“We just didn’t play assignments, didn’t tackle, got pushed around,” said Johnson, adding wryly, “Other than that, we were pretty good.”
Tech was outgained 228-40 in the third quarter and outscored 20-0. The Eagles, meanwhile scored 28 unanswered points, taking it the distance on their first four second-half possessions to take a 38-35 lead early in the fourth and appeared ready to salt away the game, lining up first and 10 at the Jackets 24 with 4:37 to play.
Senior linebacker Quayshawn Nealy called it the worst second half he’s seen in his years at Georgia Tech, but made sure to give credit to Georgia Southern its due.
“We weren’t focused the second half. They came out ready to go, we came out slacking and it showed,” said Nealy, who led Georgia Tech with eight tackles (all solo). “Those guys came out the second half with the will to win. Normally we have a bad time starting good but we came out rocking and we got complacent and those guys kept fighting. The next thing you know they were back in the ball game and on top. We picked it up and made a big stop but we’ve got to get better.”
The stop came when fifth-year senior corner Jamal Golden made a play. Golden, whose assignment was on the edge playing the pitch, batted GSU back-up QB Favian Upshaw’s pitch, originally ruled an incomplete forward pass, (Upshaw was playing as Ellison could not continue, having hurt his shoulder). The ball was covered by DE KeShun Freeman. After replay reversed the incomplete call to a fumble, Tech had life, and, more important, the ball.
Thomas drove the Jackets 72 yards in 11 plays, using up 3:52. He’d complete the drive with a display of his tremendous athleticism. He avoided the rush of blitzing linebacker Edwin Jackson, scrambled right, then lofted a pass toward senior A-Back Deon Hill. Hill caught the pass, avoided the head-high swipe of late-arriving strong safety Antonio Glover and raced into the end zone.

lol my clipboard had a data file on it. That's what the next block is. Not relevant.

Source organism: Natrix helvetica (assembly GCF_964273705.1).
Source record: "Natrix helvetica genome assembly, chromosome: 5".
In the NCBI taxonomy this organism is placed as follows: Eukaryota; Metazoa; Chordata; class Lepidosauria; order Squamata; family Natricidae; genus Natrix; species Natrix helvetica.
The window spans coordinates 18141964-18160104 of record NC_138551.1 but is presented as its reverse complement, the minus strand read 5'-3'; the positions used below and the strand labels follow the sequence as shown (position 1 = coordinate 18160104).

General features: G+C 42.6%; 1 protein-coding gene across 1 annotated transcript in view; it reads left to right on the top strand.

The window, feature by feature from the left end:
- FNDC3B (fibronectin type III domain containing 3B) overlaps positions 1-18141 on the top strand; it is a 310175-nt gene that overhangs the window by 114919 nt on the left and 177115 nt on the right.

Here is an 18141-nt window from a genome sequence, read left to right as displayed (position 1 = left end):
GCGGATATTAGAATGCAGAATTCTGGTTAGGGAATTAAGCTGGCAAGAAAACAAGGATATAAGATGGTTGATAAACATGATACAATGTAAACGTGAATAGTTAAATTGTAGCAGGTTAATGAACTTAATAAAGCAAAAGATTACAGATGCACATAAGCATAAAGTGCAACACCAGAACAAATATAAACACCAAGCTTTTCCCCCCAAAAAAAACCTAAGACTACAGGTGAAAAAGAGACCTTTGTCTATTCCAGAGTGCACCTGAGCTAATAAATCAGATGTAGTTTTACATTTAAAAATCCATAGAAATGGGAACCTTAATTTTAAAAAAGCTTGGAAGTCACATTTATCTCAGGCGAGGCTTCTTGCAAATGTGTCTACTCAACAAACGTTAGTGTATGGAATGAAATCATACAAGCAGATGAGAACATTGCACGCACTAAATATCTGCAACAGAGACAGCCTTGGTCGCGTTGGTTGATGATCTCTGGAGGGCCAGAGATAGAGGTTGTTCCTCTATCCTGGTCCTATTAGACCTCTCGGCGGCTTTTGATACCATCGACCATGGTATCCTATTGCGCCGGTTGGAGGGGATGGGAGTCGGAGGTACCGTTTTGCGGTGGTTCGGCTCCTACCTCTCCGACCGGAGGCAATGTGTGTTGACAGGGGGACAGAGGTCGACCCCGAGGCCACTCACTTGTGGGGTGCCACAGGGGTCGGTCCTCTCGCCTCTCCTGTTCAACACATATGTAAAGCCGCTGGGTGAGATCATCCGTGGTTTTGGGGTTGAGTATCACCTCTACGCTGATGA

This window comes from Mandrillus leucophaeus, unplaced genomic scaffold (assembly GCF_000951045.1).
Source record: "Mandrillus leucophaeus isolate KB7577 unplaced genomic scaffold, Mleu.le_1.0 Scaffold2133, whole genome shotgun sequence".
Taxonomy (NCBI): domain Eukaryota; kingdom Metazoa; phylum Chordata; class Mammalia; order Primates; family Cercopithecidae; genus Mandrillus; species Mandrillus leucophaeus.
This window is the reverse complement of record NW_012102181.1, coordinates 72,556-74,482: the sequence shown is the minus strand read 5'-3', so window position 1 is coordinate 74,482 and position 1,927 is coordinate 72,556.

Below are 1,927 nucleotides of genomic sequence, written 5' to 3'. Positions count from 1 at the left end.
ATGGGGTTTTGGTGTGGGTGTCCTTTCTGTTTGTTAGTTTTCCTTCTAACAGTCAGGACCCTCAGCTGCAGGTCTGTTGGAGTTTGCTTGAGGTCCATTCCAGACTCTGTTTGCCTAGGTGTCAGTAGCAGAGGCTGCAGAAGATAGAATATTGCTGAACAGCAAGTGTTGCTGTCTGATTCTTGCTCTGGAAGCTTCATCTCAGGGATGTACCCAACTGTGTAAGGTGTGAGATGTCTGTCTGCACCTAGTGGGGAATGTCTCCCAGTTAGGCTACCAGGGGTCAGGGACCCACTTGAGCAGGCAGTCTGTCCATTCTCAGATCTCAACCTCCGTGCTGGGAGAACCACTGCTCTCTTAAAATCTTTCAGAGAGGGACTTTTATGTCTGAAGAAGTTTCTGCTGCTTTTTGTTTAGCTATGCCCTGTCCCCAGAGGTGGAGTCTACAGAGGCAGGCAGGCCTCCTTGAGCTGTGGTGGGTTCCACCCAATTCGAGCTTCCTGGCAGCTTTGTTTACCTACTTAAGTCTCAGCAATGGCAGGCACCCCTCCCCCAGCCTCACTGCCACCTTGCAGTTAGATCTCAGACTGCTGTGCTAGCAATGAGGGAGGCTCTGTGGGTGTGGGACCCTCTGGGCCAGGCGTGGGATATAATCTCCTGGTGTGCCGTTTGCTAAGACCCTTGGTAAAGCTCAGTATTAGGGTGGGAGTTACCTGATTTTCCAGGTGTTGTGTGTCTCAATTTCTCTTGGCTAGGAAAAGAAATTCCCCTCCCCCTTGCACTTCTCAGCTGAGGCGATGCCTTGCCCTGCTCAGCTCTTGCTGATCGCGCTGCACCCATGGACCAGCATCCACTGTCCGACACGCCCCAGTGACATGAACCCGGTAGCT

Thomas’s escape act, and final completion in his 11-completion, four TD-pass day, allowed the Jackets to escape, as the defense easily fended off Southern’s final possession.
Tech’s escape act put the Jackets at 3-0, heading into their ACC opener next Saturday in Blacksburg, against Virginia Tech, which similarly struggled but was unable to escape its trap game, falling, 28-21, to East Carolina.
The Jackets know there is a lot of work to this week, especially in improving focus.
The body language was particularly distressing to Nealy.
“On the field, there were guys hanging their heads low,” he said. “When they make plays guys are up but when the do something bad, they hang their heads. Just seeing that on the field we have to do better than that. Stay focused and play through all four quarters.”
Golden felt the game could be used for another hackneyed expression — the wake-up call.
“Use this game to show that you can be beaten at any time. So you have to go in and you have to play a full game,” he said. “You can’t play a half. You have to play 60 minutes. You only play 30 minutes the other 30 minutes can bite you and you’ll be 3-1 instead of 4-0.
“We’re undefeated but we haven’t been playing good enough at all. We can’t put two halves together,” he added. “We started off really good and then we played pretty bad towards the end but we dug down and found a way to win the game. So we’re looking to carry over on the momentum of actually winning the game and looking to go up to Virginia Tech and play our best game.”